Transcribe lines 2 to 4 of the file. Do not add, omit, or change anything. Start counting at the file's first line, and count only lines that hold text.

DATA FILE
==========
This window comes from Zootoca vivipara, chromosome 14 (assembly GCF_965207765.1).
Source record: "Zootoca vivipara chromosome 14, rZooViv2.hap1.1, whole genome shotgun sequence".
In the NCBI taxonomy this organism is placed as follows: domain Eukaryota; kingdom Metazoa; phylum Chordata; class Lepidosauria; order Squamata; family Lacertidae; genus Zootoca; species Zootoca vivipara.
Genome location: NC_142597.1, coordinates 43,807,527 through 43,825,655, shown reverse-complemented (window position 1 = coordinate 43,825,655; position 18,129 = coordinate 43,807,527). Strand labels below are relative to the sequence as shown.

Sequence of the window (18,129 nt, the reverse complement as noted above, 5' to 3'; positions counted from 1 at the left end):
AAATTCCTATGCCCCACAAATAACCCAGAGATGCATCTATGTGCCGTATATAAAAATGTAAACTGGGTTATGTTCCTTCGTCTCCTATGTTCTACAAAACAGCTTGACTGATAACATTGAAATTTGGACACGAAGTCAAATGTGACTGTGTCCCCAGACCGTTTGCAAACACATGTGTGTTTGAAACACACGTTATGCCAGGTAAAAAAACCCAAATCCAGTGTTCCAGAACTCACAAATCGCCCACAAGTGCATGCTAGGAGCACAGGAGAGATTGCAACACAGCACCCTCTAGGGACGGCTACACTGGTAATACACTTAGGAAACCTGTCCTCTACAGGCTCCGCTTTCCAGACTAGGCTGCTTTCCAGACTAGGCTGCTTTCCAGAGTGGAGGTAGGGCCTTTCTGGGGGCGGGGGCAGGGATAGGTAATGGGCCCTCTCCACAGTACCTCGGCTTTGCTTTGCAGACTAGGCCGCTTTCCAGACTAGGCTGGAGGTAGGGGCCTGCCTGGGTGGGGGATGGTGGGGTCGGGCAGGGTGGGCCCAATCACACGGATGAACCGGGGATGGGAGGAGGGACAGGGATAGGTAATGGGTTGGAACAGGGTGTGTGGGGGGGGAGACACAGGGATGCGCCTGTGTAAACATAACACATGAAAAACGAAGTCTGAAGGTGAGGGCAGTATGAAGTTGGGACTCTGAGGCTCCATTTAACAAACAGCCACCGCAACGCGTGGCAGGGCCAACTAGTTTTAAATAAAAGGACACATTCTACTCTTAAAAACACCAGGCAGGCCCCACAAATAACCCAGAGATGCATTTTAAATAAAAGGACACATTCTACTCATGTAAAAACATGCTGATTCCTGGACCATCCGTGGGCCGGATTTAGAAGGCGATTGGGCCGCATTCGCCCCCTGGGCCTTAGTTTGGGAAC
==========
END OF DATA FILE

Source record: "Zootoca vivipara chromosome 14, rZooViv2.hap1.1, whole genome shotgun sequence".
In the NCBI taxonomy this organism is placed as follows: domain Eukaryota; kingdom Metazoa; phylum Chordata; class Lepidosauria; order Squamata; family Lacertidae; genus Zootoca; species Zootoca vivipara.
Genome location: NC_142597.1, coordinates 43,807,527 through 43,825,655, shown reverse-complemented (window position 1 = coordinate 43,825,655; position 18,129 = coordinate 43,807,527). Strand labels below are relative to the sequence as shown.